The focus of a potential new arms race appears to be less on traditional nuclear armed missiles, but rather on precise hypersonic missiles equipped with conventional warheads.
While New Delhi focuses narrowly on its own interests—energy security, welfare of migrant labor, and counter-terror cooperation—it tends to recoil from any political discussion of the existential challenges to the Arab Gulf.
As the Indian Ocean Region becomes enmeshed in the greater Indo-Pacific architecture, how is India adjusting the way it interacts with regional actors?
As storm clouds gather in the Gulf, New Delhi can’t afford to ignore the deepening Arab fears about Iran and their expectations for a measure of political understanding from India.
New Delhi’s messy relationship with Islamabad will continue to draw headlines in the Subcontinent at the expense of India’s other engagements at the UN.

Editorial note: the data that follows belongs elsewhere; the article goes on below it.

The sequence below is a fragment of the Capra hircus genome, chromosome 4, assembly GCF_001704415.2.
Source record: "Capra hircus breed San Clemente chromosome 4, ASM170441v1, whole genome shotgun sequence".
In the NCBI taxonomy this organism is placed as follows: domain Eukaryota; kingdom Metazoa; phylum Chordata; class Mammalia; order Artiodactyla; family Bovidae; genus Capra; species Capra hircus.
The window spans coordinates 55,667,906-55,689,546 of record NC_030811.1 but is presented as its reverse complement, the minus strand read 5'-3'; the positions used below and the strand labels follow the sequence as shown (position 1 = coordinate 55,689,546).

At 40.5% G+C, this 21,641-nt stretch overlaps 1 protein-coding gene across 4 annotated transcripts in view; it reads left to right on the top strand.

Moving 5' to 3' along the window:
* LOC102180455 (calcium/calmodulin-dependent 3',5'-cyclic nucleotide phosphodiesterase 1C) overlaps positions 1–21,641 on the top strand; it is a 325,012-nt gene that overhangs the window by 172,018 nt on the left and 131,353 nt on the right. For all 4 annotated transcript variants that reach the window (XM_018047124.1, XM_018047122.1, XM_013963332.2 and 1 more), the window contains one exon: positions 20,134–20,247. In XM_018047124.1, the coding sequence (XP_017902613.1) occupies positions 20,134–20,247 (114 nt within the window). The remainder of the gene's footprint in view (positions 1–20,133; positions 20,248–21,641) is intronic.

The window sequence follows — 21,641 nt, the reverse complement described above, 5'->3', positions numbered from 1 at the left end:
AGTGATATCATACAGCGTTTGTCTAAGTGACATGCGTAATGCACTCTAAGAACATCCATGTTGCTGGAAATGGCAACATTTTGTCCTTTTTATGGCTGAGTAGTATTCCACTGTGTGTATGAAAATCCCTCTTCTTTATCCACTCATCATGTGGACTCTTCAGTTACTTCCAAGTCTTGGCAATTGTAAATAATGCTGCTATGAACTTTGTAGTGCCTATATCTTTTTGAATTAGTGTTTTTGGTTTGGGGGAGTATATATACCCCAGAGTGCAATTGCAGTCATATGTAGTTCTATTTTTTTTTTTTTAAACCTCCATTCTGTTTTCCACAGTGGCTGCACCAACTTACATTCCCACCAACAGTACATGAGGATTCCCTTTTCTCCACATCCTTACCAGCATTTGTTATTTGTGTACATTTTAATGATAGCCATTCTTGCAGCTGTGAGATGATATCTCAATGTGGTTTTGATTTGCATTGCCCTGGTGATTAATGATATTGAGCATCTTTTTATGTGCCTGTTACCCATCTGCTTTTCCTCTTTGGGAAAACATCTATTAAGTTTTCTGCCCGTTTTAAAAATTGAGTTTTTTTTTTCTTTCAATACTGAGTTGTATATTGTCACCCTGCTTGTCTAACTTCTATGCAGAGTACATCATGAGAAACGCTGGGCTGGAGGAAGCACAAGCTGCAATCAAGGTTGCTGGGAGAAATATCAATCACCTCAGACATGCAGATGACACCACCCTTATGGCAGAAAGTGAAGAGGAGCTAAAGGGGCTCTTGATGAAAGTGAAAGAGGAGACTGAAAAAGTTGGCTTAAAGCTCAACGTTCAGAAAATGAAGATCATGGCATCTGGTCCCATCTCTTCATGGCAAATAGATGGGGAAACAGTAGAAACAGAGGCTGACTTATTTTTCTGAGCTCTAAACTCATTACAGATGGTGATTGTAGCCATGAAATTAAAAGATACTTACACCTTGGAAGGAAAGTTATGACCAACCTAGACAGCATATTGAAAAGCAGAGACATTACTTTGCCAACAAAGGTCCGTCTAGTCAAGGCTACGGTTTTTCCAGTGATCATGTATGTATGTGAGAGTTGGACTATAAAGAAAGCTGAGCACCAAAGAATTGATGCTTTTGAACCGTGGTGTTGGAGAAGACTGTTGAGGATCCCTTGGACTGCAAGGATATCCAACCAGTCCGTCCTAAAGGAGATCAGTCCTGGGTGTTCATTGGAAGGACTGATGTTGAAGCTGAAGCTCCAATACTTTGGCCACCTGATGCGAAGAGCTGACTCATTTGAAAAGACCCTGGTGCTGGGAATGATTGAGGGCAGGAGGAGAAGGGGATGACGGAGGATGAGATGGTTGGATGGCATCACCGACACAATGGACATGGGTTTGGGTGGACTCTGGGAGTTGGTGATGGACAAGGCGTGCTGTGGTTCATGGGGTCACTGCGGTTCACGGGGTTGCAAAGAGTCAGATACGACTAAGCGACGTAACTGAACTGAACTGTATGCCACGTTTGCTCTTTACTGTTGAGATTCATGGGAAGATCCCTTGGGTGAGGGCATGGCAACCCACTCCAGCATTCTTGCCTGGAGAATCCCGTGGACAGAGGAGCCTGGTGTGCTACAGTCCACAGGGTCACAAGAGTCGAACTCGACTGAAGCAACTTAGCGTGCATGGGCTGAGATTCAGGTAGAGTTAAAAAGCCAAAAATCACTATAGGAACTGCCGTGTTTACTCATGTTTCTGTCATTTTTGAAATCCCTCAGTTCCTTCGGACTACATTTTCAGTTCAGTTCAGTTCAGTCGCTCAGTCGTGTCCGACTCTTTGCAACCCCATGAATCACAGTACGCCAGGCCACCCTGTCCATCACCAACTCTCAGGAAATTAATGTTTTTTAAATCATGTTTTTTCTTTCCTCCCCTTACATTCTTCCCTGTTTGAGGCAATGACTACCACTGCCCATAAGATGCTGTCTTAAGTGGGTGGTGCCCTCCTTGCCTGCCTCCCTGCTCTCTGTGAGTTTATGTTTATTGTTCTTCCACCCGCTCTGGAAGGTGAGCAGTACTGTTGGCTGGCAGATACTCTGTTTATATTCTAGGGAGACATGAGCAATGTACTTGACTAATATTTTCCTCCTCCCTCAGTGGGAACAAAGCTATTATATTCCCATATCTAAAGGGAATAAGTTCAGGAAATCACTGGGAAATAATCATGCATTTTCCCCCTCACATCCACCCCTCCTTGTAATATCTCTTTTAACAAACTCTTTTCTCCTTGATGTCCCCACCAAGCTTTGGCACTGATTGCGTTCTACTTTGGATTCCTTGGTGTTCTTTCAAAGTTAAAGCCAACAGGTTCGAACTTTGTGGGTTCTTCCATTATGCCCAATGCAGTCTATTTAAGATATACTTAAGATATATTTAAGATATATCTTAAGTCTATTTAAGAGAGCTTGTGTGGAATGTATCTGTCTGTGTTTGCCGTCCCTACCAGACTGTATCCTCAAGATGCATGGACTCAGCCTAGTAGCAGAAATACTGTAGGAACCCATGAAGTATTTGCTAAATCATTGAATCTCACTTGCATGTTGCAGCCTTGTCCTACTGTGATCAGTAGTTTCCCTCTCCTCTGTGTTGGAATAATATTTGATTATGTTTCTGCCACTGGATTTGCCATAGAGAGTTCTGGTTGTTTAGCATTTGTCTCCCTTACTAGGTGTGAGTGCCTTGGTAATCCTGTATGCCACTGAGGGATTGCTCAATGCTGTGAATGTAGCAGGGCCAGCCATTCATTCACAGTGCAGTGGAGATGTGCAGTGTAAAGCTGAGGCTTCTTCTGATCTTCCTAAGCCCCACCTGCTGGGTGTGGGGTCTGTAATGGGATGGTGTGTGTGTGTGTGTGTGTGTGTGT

India and Europe have good reasons to strengthen their security partnership—as a hedge against the rise of new regional hegemons and U.S. retrenchment in Eurasia.
India and the Baltic states must establish closer dialogue on strategic issues and deepen their relationship across the political, cultural, and economic levels.
When all is said and done about Indian Prime Minister Modi’s diplomatic record, his outreach to Europe is likely to emerge as a major contribution to India’s foreign policy.
What creates the room for some bold thinking about the next steps in the bilateral relationship is the fit between U.S. President Trump’s effort to recalibrate America's international relations and India’s ambitions to play a larger global role.
India and the United States hosted the inaugural 2+2 dialogue on September 6, 2018, which underlined the deepening bilateral relationship.